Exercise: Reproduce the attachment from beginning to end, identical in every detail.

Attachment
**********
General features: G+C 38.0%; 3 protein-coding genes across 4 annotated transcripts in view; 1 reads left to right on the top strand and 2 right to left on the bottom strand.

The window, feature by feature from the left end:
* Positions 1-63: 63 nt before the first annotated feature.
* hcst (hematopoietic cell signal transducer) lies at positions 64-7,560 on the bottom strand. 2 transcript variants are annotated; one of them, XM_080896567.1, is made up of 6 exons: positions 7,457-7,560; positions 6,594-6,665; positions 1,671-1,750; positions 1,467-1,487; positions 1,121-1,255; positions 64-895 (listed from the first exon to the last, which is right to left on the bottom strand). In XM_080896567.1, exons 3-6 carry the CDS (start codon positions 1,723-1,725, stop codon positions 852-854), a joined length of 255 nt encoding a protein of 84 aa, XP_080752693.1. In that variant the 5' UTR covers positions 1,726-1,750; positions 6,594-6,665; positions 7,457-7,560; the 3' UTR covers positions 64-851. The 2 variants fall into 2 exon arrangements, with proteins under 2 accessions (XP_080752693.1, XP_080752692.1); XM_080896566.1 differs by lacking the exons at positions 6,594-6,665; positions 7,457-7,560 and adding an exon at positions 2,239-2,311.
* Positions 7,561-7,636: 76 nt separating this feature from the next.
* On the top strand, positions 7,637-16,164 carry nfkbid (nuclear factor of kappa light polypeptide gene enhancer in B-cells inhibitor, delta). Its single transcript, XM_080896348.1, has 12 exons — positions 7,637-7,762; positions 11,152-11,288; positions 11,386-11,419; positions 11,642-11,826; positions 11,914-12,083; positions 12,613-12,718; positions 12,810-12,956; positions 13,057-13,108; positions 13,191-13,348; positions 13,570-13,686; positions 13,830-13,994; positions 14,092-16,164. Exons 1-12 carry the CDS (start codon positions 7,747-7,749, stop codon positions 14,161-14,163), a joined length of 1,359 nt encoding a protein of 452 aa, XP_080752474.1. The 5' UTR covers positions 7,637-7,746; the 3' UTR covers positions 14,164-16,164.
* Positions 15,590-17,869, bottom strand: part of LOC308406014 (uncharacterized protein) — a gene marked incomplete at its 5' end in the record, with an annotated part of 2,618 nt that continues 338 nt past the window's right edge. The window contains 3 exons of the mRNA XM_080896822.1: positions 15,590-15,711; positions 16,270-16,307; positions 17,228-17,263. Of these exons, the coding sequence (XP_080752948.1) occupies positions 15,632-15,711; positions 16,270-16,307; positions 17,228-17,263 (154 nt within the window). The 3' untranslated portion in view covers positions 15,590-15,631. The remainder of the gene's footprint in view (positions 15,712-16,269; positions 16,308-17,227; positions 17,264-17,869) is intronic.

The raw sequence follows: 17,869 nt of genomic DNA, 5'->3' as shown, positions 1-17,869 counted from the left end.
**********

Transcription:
General features: G+C 38.0%; 3 protein-coding genes across 4 annotated transcripts in view; 1 reads left to right on the top strand and 2 right to left on the bottom strand.

The window, feature by feature from the left end:
* Positions 1-63: 63 nt before the first annotated feature.
* hcst (hematopoietic cell signal transducer) lies at positions 64-7,560 on the bottom strand. 2 transcript variants are annotated; one of them, XM_080896567.1, is made up of 6 exons: positions 7,457-7,560; positions 6,594-6,665; positions 1,671-1,750; positions 1,467-1,487; positions 1,121-1,255; positions 64-895 (listed from the first exon to the last, which is right to left on the bottom strand). In XM_080896567.1, exons 3-6 carry the CDS (start codon positions 1,723-1,725, stop codon positions 852-854), a joined length of 255 nt encoding a protein of 84 aa, XP_080752693.1. In that variant the 5' UTR covers positions 1,726-1,750; positions 6,594-6,665; positions 7,457-7,560; the 3' UTR covers positions 64-851. The 2 variants fall into 2 exon arrangements, with proteins under 2 accessions (XP_080752693.1, XP_080752692.1); XM_080896566.1 differs by lacking the exons at positions 6,594-6,665; positions 7,457-7,560 and adding an exon at positions 2,239-2,311.
* Positions 7,561-7,636: 76 nt separating this feature from the next.
* On the top strand, positions 7,637-16,164 carry nfkbid (nuclear factor of kappa light polypeptide gene enhancer in B-cells inhibitor, delta). Its single transcript, XM_080896348.1, has 12 exons — positions 7,637-7,762; positions 11,152-11,288; positions 11,386-11,419; positions 11,642-11,826; positions 11,914-12,083; positions 12,613-12,718; positions 12,810-12,956; positions 13,057-13,108; positions 13,191-13,348; positions 13,570-13,686; positions 13,830-13,994; positions 14,092-16,164. Exons 1-12 carry the CDS (start codon positions 7,747-7,749, stop codon positions 14,161-14,163), a joined length of 1,359 nt encoding a protein of 452 aa, XP_080752474.1. The 5' UTR covers positions 7,637-7,746; the 3' UTR covers positions 14,164-16,164.
* Positions 15,590-17,869, bottom strand: part of LOC308406014 (uncharacterized protein) — a gene marked incomplete at its 5' end in the record, with an annotated part of 2,618 nt that continues 338 nt past the window's right edge. The window contains 3 exons of the mRNA XM_080896822.1: positions 15,590-15,711; positions 16,270-16,307; positions 17,228-17,263. Of these exons, the coding sequence (XP_080752948.1) occupies positions 15,632-15,711; positions 16,270-16,307; positions 17,228-17,263 (154 nt within the window). The 3' untranslated portion in view covers positions 15,590-15,631. The remainder of the gene's footprint in view (positions 15,712-16,269; positions 16,308-17,227; positions 17,264-17,869) is intronic.

The raw sequence follows: 17,869 nt of genomic DNA, 5'->3' as shown, positions 1-17,869 counted from the left end.